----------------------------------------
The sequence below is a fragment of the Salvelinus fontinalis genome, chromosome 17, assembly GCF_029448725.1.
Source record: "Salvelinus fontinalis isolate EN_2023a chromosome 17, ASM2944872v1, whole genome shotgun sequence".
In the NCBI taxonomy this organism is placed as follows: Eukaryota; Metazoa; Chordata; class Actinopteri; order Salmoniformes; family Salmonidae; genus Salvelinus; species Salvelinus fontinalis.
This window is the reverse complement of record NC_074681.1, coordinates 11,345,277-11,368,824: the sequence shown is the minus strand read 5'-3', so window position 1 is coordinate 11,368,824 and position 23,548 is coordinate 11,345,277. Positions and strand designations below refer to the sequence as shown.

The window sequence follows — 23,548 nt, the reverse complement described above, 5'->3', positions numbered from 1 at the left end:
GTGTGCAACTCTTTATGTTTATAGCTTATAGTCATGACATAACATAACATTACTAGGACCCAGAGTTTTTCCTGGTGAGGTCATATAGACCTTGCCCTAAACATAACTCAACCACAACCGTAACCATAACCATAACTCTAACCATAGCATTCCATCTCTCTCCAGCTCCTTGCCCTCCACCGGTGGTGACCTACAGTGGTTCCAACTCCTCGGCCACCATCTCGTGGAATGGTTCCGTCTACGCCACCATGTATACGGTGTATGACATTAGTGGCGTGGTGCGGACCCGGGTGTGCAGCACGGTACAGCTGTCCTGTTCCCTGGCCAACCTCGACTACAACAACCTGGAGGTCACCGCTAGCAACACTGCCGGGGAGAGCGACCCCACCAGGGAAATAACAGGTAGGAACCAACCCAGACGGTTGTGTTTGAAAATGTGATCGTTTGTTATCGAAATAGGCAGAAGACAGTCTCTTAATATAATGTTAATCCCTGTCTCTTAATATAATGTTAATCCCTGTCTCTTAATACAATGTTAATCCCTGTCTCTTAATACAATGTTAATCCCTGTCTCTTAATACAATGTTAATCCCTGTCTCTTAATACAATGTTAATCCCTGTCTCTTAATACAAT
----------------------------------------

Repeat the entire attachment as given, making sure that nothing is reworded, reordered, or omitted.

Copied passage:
The sequence below is a fragment of the Salvelinus fontinalis genome, chromosome 17, assembly GCF_029448725.1.
Source record: "Salvelinus fontinalis isolate EN_2023a chromosome 17, ASM2944872v1, whole genome shotgun sequence".
In the NCBI taxonomy this organism is placed as follows: Eukaryota; Metazoa; Chordata; class Actinopteri; order Salmoniformes; family Salmonidae; genus Salvelinus; species Salvelinus fontinalis.
This window is the reverse complement of record NC_074681.1, coordinates 11,345,277-11,368,824: the sequence shown is the minus strand read 5'-3', so window position 1 is coordinate 11,368,824 and position 23,548 is coordinate 11,345,277. Positions and strand designations below refer to the sequence as shown.

The window sequence follows — 23,548 nt, the reverse complement described above, 5'->3', positions numbered from 1 at the left end:
GTGTGCAACTCTTTATGTTTATAGCTTATAGTCATGACATAACATAACATTACTAGGACCCAGAGTTTTTCCTGGTGAGGTCATATAGACCTTGCCCTAAACATAACTCAACCACAACCGTAACCATAACCATAACTCTAACCATAGCATTCCATCTCTCTCCAGCTCCTTGCCCTCCACCGGTGGTGACCTACAGTGGTTCCAACTCCTCGGCCACCATCTCGTGGAATGGTTCCGTCTACGCCACCATGTATACGGTGTATGACATTAGTGGCGTGGTGCGGACCCGGGTGTGCAGCACGGTACAGCTGTCCTGTTCCCTGGCCAACCTCGACTACAACAACCTGGAGGTCACCGCTAGCAACACTGCCGGGGAGAGCGACCCCACCAGGGAAATAACAGGTAGGAACCAACCCAGACGGTTGTGTTTGAAAATGTGATCGTTTGTTATCGAAATAGGCAGAAGACAGTCTCTTAATATAATGTTAATCCCTGTCTCTTAATATAATGTTAATCCCTGTCTCTTAATACAATGTTAATCCCTGTCTCTTAATACAATGTTAATCCCTGTCTCTTAATACAATGTTAATCCCTGTCTCTTAATACAATGTTAATCCCTGTCTCTTAATACAAT